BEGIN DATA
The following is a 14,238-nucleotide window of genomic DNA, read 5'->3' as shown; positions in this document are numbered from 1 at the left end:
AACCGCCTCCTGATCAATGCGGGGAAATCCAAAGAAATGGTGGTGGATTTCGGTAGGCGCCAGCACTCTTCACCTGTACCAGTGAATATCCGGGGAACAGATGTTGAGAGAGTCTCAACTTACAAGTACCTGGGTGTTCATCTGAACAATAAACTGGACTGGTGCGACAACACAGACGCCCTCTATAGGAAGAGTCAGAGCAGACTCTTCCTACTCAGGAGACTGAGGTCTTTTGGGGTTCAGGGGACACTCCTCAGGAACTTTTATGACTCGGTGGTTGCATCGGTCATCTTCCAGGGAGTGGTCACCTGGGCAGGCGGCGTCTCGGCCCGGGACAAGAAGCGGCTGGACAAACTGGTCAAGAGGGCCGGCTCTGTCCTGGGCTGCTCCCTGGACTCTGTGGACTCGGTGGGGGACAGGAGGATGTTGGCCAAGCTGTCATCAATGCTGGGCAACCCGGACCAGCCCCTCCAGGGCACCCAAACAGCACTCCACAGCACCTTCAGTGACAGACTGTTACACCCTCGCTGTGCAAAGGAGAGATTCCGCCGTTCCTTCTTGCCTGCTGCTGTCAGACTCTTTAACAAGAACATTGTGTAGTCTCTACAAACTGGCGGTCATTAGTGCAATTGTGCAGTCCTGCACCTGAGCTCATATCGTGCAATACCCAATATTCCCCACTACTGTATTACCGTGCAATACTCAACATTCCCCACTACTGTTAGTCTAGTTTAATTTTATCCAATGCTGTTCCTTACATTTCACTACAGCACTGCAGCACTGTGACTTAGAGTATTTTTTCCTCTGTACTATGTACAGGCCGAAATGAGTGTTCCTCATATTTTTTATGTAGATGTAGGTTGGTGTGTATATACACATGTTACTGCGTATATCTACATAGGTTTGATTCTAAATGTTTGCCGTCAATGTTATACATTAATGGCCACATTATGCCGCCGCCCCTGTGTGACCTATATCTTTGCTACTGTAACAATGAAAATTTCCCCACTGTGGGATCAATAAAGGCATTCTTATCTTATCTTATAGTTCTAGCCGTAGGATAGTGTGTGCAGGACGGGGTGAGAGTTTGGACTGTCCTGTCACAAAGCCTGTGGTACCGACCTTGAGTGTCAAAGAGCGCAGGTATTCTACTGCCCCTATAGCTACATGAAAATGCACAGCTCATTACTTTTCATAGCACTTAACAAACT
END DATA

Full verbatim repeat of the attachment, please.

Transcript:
The following is a 14,238-nucleotide window of genomic DNA, read 5'->3' as shown; positions in this document are numbered from 1 at the left end:
AACCGCCTCCTGATCAATGCGGGGAAATCCAAAGAAATGGTGGTGGATTTCGGTAGGCGCCAGCACTCTTCACCTGTACCAGTGAATATCCGGGGAACAGATGTTGAGAGAGTCTCAACTTACAAGTACCTGGGTGTTCATCTGAACAATAAACTGGACTGGTGCGACAACACAGACGCCCTCTATAGGAAGAGTCAGAGCAGACTCTTCCTACTCAGGAGACTGAGGTCTTTTGGGGTTCAGGGGACACTCCTCAGGAACTTTTATGACTCGGTGGTTGCATCGGTCATCTTCCAGGGAGTGGTCACCTGGGCAGGCGGCGTCTCGGCCCGGGACAAGAAGCGGCTGGACAAACTGGTCAAGAGGGCCGGCTCTGTCCTGGGCTGCTCCCTGGACTCTGTGGACTCGGTGGGGGACAGGAGGATGTTGGCCAAGCTGTCATCAATGCTGGGCAACCCGGACCAGCCCCTCCAGGGCACCCAAACAGCACTCCACAGCACCTTCAGTGACAGACTGTTACACCCTCGCTGTGCAAAGGAGAGATTCCGCCGTTCCTTCTTGCCTGCTGCTGTCAGACTCTTTAACAAGAACATTGTGTAGTCTCTACAAACTGGCGGTCATTAGTGCAATTGTGCAGTCCTGCACCTGAGCTCATATCGTGCAATACCCAATATTCCCCACTACTGTATTACCGTGCAATACTCAACATTCCCCACTACTGTTAGTCTAGTTTAATTTTATCCAATGCTGTTCCTTACATTTCACTACAGCACTGCAGCACTGTGACTTAGAGTATTTTTTCCTCTGTACTATGTACAGGCCGAAATGAGTGTTCCTCATATTTTTTATGTAGATGTAGGTTGGTGTGTATATACACATGTTACTGCGTATATCTACATAGGTTTGATTCTAAATGTTTGCCGTCAATGTTATACATTAATGGCCACATTATGCCGCCGCCCCTGTGTGACCTATATCTTTGCTACTGTAACAATGAAAATTTCCCCACTGTGGGATCAATAAAGGCATTCTTATCTTATCTTATAGTTCTAGCCGTAGGATAGTGTGTGCAGGACGGGGTGAGAGTTTGGACTGTCCTGTCACAAAGCCTGTGGTACCGACCTTGAGTGTCAAAGAGCGCAGGTATTCTACTGCCCCTATAGCTACATGAAAATGCACAGCTCATTACTTTTCATAGCACTTAACAAACT